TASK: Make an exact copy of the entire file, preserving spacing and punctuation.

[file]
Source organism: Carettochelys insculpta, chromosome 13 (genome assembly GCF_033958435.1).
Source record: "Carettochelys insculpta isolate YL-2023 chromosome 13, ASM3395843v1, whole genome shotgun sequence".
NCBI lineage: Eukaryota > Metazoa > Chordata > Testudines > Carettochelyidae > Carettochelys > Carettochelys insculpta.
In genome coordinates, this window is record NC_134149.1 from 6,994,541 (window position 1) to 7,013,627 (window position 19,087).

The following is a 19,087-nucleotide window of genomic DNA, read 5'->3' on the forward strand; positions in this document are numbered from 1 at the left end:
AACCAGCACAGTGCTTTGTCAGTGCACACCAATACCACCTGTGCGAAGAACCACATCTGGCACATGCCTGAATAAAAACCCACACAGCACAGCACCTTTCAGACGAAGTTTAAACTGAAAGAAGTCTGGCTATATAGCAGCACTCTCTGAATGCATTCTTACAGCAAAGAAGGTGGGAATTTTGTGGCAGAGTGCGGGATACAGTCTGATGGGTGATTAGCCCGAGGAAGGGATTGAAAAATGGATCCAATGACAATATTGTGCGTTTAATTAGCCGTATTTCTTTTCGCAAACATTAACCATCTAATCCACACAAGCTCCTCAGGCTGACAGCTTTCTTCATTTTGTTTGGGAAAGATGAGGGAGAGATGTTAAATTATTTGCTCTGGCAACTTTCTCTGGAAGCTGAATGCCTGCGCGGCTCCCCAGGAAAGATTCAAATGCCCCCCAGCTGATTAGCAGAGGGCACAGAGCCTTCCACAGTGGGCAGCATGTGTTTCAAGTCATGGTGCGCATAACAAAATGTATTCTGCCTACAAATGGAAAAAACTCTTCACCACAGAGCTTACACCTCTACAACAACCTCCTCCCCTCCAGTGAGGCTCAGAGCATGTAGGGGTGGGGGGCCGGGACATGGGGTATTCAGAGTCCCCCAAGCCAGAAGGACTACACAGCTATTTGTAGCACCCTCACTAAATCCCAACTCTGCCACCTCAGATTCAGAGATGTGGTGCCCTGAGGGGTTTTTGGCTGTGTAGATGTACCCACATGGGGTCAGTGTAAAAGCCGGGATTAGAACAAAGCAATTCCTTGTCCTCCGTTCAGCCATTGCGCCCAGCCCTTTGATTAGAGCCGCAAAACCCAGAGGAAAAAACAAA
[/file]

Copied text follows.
Source organism: Carettochelys insculpta, chromosome 13 (genome assembly GCF_033958435.1).
Source record: "Carettochelys insculpta isolate YL-2023 chromosome 13, ASM3395843v1, whole genome shotgun sequence".
NCBI lineage: Eukaryota > Metazoa > Chordata > Testudines > Carettochelyidae > Carettochelys > Carettochelys insculpta.
In genome coordinates, this window is record NC_134149.1 from 6,994,541 (window position 1) to 7,013,627 (window position 19,087).

The following is a 19,087-nucleotide window of genomic DNA, read 5'->3' on the forward strand; positions in this document are numbered from 1 at the left end:
AACCAGCACAGTGCTTTGTCAGTGCACACCAATACCACCTGTGCGAAGAACCACATCTGGCACATGCCTGAATAAAAACCCACACAGCACAGCACCTTTCAGACGAAGTTTAAACTGAAAGAAGTCTGGCTATATAGCAGCACTCTCTGAATGCATTCTTACAGCAAAGAAGGTGGGAATTTTGTGGCAGAGTGCGGGATACAGTCTGATGGGTGATTAGCCCGAGGAAGGGATTGAAAAATGGATCCAATGACAATATTGTGCGTTTAATTAGCCGTATTTCTTTTCGCAAACATTAACCATCTAATCCACACAAGCTCCTCAGGCTGACAGCTTTCTTCATTTTGTTTGGGAAAGATGAGGGAGAGATGTTAAATTATTTGCTCTGGCAACTTTCTCTGGAAGCTGAATGCCTGCGCGGCTCCCCAGGAAAGATTCAAATGCCCCCCAGCTGATTAGCAGAGGGCACAGAGCCTTCCACAGTGGGCAGCATGTGTTTCAAGTCATGGTGCGCATAACAAAATGTATTCTGCCTACAAATGGAAAAAACTCTTCACCACAGAGCTTACACCTCTACAACAACCTCCTCCCCTCCAGTGAGGCTCAGAGCATGTAGGGGTGGGGGGCCGGGACATGGGGTATTCAGAGTCCCCCAAGCCAGAAGGACTACACAGCTATTTGTAGCACCCTCACTAAATCCCAACTCTGCCACCTCAGATTCAGAGATGTGGTGCCCTGAGGGGTTTTTGGCTGTGTAGATGTACCCACATGGGGTCAGTGTAAAAGCCGGGATTAGAACAAAGCAATTCCTTGTCCTCCGTTCAGCCATTGCGCCCAGCCCTTTGATTAGAGCCGCAAAACCCAGAGGAAAAAACAAA